Grateful ~


Millefeuille – A slice of my birthday cake from 60th birthday at La Rotonde in Paris

As I mentioned recently, I’ve been doing a lot of reflecting since turning 70.  I’m not sure everyone does this, but I’m enjoying it.  A lot.  It makes me feel that yes, a page has been turned and I’ve started a new chapter.  And I like that.  I like evolving and learning and looking back and also looking forward. So recently I began thinking about being grateful.  No, I mean really, really grateful for the life I’ve been given, the life I built with my own choices and the life still in front of me. 

Although I think we’re grateful when we’re younger raising a family, pursuing jobs and a career, I don’t think we actually take the time to understand why we’re grateful. We just are.

But looking back I’m very grateful for the type of parents I had. They were strict with my discipline… meal time, getting homework done, regular bedtime, where I went and who I went with…… but they were also liberal in their thinking. They were always compassionate to those to who had less. They didn’t judge. They knew how to forgive.

They also had high hopes for their daughter. Their only child. So I can only imagine their disappointment when that daughter got pregnant her senior year in high school. Despite their sadness, they gave me choices. I could get married. Or I could continue to live with them and be a single mother and they would help me financially and emotionally. In today’s world this might not be so astounding. But in 1964 it wasn’t the norm. One particular classmate comes to mind…..the whispers circulated and suddenly she disappeared from high school. I found out she had been sent to a home for unwed mothers in Maine. She gave her baby up for adoption. How very sad. That was never an option that my parents forced on me. But many girls my age were faced with exactly this situation. I ended up choosing marriage….and that’s a whole other story because it did end in divorce. But looking back, I’m so very grateful that my parents never put me in the difficult position of parting with my child.

Another incident comes to mind where I learned that good people do the wrong thing for the right reasons. Above many lessons I learned from my parents, I think this one is the one that taught me to never judge. I was about 15, my mother had sent me to the small, local grocery for a few things. While I was in there, I heard a commotion in the next aisle and when I peaked around the corner I saw a customer being confronted by the owner and within minutes the Salem Police arrived. I asked another customer what had happened and she explained that he had been caught stealing a few jars of baby food and the owner called the police.  I saw him, a young fellow, taken away in handcuffs. I was shaken by the incident, raced home and told my parents what happened.  I still remember my dad being angry at the owner. He said there were other ways to handle the situation because someone who was stealing a few jars of baby food wasn’t a bad person. That stuck with me. Both the way the owner chose to handle it but more importantly, my father’s reaction. I’m very grateful for that.

I’m grateful that I grew up in a home where I was taught a love for animals, a love for books, and a love for others. I’m grateful for my heritage….Polish and French. It enabled me to learn my ethnic cultures with food, history and a sense of pride. 

Maybe I’m most grateful for when, precisely, I entered the world. Two years post WWII………a time of hope when the middle class was growing, jobs were becoming plentiful, infrastructure grew, a sense of family was important, neighbors knew and helped neighbors, and America was living up to the dream that so many aspired to.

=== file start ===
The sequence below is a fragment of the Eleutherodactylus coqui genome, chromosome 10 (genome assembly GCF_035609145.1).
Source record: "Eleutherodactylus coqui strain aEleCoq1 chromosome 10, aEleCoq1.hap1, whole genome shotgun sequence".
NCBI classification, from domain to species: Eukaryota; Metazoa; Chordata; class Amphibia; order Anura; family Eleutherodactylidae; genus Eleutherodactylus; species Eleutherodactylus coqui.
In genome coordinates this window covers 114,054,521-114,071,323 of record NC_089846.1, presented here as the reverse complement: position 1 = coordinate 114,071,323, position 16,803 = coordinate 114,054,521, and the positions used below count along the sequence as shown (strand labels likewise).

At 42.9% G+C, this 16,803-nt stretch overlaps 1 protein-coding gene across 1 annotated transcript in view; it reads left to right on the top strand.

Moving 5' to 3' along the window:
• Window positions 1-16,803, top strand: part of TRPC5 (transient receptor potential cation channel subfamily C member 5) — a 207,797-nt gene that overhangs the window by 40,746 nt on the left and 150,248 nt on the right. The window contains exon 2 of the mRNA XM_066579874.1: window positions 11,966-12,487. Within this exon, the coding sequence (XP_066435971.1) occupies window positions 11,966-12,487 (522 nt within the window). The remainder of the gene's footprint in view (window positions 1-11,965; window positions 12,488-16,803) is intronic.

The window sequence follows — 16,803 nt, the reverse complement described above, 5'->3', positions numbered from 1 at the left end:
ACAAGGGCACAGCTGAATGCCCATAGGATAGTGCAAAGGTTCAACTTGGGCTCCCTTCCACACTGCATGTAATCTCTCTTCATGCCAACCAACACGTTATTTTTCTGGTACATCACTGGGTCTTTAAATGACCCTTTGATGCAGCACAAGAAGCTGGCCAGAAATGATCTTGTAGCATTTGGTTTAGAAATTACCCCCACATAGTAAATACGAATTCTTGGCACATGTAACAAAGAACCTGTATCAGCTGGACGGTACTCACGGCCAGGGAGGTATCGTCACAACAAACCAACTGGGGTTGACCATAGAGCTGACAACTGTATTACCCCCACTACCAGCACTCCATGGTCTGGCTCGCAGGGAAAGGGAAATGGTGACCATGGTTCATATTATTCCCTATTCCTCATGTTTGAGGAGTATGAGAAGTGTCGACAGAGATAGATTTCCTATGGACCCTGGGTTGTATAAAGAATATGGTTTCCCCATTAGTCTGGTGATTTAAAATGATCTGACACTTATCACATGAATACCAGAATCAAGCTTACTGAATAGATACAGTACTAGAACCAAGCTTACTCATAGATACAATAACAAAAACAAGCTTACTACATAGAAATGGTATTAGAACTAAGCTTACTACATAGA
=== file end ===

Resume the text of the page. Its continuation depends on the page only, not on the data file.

And yes….all of this was a different time, a different place. However, now at age 70, I’m still grateful.  I’m so grateful that I got to be a part of all of it.

See you here next time…………

5 thoughts on “Grateful ~

  1. We were born the same year and had similar childhoods so it’s always good to read about your early life. I, too, married young…in today’s standards… at the age of 21 but my husband are still together and will celebrate our 50th anniversary next year. Not sure how this happened but I guess I was just lucky to marry the right person. I, too, am doing more reflecting and enjoying life now that I am 70. Two friends and I are taking a trip to Maine in July and will spend a week on Hog Island at the Audubon camp studying birds and nature.

    Liked by 1 person

    • Yes, we do seem to have similar childhoods and we grew up and came of age during the same era. Congrats on achieving almost 50 years! Your trip to Maine sounds delightful! Enjoy the moments.


  2. Hi

    I am your age and have also had a wonderful childhood, lucky in more ways than one because I was adopted. We lived in a time where our parents worked hard, went to church and we were raised to be kind and tolerant.

    Liked by 1 person

  3. A beautiful post of gratitude Terri. Funny, I have been reflecting a lot lately also. So many tjings running through my head. I have not been able to compartmentelize it as well as you though. Seventy years leaves a lot of memories in our head. I feel like I got a late start at so many good things. My goal now, going forward is to build on those good things for as long as I can.
    I enjoyed reading your thoughs, paticularly because we share a city, a high school and friends. Post WW 11… yes different times, but looking back, even in my struggles, life was good.
    Enjoy your weekend.. tea time and reading for me. A suggestion, just in case you haven’t read it. The Boston Girl by Anita Diamint. I can’t put it down.


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